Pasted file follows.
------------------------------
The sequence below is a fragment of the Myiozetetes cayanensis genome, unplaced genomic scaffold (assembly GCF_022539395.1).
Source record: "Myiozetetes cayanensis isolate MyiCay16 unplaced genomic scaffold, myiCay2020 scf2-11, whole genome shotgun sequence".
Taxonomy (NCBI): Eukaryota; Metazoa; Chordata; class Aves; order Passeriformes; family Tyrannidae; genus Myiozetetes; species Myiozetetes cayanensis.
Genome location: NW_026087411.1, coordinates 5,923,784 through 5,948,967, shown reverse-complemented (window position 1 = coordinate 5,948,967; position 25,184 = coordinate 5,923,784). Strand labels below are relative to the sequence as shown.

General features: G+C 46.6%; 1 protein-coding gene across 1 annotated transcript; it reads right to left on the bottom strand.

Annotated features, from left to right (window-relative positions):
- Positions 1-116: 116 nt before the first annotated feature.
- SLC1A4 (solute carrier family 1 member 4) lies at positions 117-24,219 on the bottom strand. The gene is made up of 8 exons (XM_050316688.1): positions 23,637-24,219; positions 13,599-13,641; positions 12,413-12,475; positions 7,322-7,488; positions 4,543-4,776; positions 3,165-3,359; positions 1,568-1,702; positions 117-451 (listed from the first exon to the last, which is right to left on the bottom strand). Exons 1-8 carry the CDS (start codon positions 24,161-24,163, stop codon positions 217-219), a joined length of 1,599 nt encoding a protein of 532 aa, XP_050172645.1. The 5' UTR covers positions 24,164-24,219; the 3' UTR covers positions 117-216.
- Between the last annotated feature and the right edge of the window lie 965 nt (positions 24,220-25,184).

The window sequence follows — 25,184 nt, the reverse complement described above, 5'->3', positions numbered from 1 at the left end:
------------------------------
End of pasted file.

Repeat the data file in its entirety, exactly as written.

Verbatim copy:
The sequence below is a fragment of the Myiozetetes cayanensis genome, unplaced genomic scaffold (assembly GCF_022539395.1).
Source record: "Myiozetetes cayanensis isolate MyiCay16 unplaced genomic scaffold, myiCay2020 scf2-11, whole genome shotgun sequence".
Taxonomy (NCBI): Eukaryota; Metazoa; Chordata; class Aves; order Passeriformes; family Tyrannidae; genus Myiozetetes; species Myiozetetes cayanensis.
Genome location: NW_026087411.1, coordinates 5,923,784 through 5,948,967, shown reverse-complemented (window position 1 = coordinate 5,948,967; position 25,184 = coordinate 5,923,784). Strand labels below are relative to the sequence as shown.

General features: G+C 46.6%; 1 protein-coding gene across 1 annotated transcript; it reads right to left on the bottom strand.

Annotated features, from left to right (window-relative positions):
- Positions 1-116: 116 nt before the first annotated feature.
- SLC1A4 (solute carrier family 1 member 4) lies at positions 117-24,219 on the bottom strand. The gene is made up of 8 exons (XM_050316688.1): positions 23,637-24,219; positions 13,599-13,641; positions 12,413-12,475; positions 7,322-7,488; positions 4,543-4,776; positions 3,165-3,359; positions 1,568-1,702; positions 117-451 (listed from the first exon to the last, which is right to left on the bottom strand). Exons 1-8 carry the CDS (start codon positions 24,161-24,163, stop codon positions 217-219), a joined length of 1,599 nt encoding a protein of 532 aa, XP_050172645.1. The 5' UTR covers positions 24,164-24,219; the 3' UTR covers positions 117-216.
- Between the last annotated feature and the right edge of the window lie 965 nt (positions 24,220-25,184).

The window sequence follows — 25,184 nt, the reverse complement described above, 5'->3', positions numbered from 1 at the left end: